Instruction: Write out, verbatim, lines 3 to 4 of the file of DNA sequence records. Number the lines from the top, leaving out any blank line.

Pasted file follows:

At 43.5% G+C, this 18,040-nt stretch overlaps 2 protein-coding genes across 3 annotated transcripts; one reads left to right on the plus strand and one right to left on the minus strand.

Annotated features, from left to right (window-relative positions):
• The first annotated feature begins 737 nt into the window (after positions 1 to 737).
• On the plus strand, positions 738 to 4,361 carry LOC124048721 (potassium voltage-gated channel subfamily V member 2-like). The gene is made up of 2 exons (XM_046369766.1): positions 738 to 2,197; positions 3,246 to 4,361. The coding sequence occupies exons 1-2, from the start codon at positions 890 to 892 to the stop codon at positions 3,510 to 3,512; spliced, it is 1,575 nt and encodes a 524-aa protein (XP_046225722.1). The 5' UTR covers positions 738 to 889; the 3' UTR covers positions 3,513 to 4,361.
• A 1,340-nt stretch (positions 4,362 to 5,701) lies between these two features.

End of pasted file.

• The first annotated feature begins 737 nt into the window (after positions 1 to 737).
• On the plus strand, positions 738 to 4,361 carry LOC124048721 (potassium voltage-gated channel subfamily V member 2-like). The gene is made up of 2 exons (XM_046369766.1): positions 738 to 2,197; positions 3,246 to 4,361. The coding sequence occupies exons 1-2, from the start codon at positions 890 to 892 to the stop codon at positions 3,510 to 3,512; spliced, it is 1,575 nt and encodes a 524-aa protein (XP_046225722.1). The 5' UTR covers positions 738 to 889; the 3' UTR covers positions 3,513 to 4,361.